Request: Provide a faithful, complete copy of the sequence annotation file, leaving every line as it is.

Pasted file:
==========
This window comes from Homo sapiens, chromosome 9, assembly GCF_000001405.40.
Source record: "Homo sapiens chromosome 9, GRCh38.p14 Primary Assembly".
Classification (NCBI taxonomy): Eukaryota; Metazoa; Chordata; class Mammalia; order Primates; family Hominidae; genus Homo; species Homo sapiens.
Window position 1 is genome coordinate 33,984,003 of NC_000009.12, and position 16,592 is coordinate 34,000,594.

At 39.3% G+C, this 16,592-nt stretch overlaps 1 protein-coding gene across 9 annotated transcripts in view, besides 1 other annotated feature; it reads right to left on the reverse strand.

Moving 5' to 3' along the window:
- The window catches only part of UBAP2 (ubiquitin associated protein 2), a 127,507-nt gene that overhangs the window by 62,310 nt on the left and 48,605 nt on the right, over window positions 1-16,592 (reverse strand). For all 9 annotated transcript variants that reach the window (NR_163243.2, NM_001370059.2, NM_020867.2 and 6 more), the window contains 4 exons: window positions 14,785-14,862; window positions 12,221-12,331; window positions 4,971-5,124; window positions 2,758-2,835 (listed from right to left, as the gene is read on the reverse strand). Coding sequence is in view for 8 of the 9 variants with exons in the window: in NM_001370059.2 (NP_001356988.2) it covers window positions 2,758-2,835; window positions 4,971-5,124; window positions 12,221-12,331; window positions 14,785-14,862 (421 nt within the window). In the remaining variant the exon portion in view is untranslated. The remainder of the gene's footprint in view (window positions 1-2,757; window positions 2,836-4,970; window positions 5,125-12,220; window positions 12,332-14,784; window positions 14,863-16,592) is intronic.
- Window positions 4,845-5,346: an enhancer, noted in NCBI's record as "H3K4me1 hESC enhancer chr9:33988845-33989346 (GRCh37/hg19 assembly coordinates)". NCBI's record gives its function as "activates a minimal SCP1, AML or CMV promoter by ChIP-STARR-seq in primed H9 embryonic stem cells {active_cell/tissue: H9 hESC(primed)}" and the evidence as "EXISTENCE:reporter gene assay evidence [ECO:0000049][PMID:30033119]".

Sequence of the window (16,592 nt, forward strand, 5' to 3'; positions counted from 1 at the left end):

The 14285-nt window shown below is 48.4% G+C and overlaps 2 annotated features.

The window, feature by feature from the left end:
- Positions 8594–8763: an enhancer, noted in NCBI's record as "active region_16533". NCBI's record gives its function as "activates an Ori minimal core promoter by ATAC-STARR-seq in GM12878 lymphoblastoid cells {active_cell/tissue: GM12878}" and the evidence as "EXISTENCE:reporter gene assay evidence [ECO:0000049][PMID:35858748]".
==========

This window comes from Homo sapiens, chromosome 9, assembly GCF_000001405.40.
Source record: "Homo sapiens chromosome 9, GRCh38.p14 Primary Assembly".
Classification (NCBI taxonomy): Eukaryota; Metazoa; Chordata; class Mammalia; order Primates; family Hominidae; genus Homo; species Homo sapiens.
Window position 1 is genome coordinate 33,984,003 of NC_000009.12, and position 16,592 is coordinate 34,000,594.

At 39.3% G+C, this 16,592-nt stretch overlaps 1 protein-coding gene across 9 annotated transcripts in view, besides 1 other annotated feature; it reads right to left on the reverse strand.

Moving 5' to 3' along the window:
- The window catches only part of UBAP2 (ubiquitin associated protein 2), a 127,507-nt gene that overhangs the window by 62,310 nt on the left and 48,605 nt on the right, over window positions 1-16,592 (reverse strand). For all 9 annotated transcript variants that reach the window (NR_163243.2, NM_001370059.2, NM_020867.2 and 6 more), the window contains 4 exons: window positions 14,785-14,862; window positions 12,221-12,331; window positions 4,971-5,124; window positions 2,758-2,835 (listed from right to left, as the gene is read on the reverse strand). Coding sequence is in view for 8 of the 9 variants with exons in the window: in NM_001370059.2 (NP_001356988.2) it covers window positions 2,758-2,835; window positions 4,971-5,124; window positions 12,221-12,331; window positions 14,785-14,862 (421 nt within the window). In the remaining variant the exon portion in view is untranslated. The remainder of the gene's footprint in view (window positions 1-2,757; window positions 2,836-4,970; window positions 5,125-12,220; window positions 12,332-14,784; window positions 14,863-16,592) is intronic.
- Window positions 4,845-5,346: an enhancer, noted in NCBI's record as "H3K4me1 hESC enhancer chr9:33988845-33989346 (GRCh37/hg19 assembly coordinates)". NCBI's record gives its function as "activates a minimal SCP1, AML or CMV promoter by ChIP-STARR-seq in primed H9 embryonic stem cells {active_cell/tissue: H9 hESC(primed)}" and the evidence as "EXISTENCE:reporter gene assay evidence [ECO:0000049][PMID:30033119]".

Sequence of the window (16,592 nt, forward strand, 5' to 3'; positions counted from 1 at the left end):

The 14285-nt window shown below is 48.4% G+C and overlaps 2 annotated features.

The window, feature by feature from the left end:
- Positions 8594–8763: an enhancer, noted in NCBI's record as "active region_16533". NCBI's record gives its function as "activates an Ori minimal core promoter by ATAC-STARR-seq in GM12878 lymphoblastoid cells {active_cell/tissue: GM12878}" and the evidence as "EXISTENCE:reporter gene assay evidence [ECO:0000049][PMID:35858748]".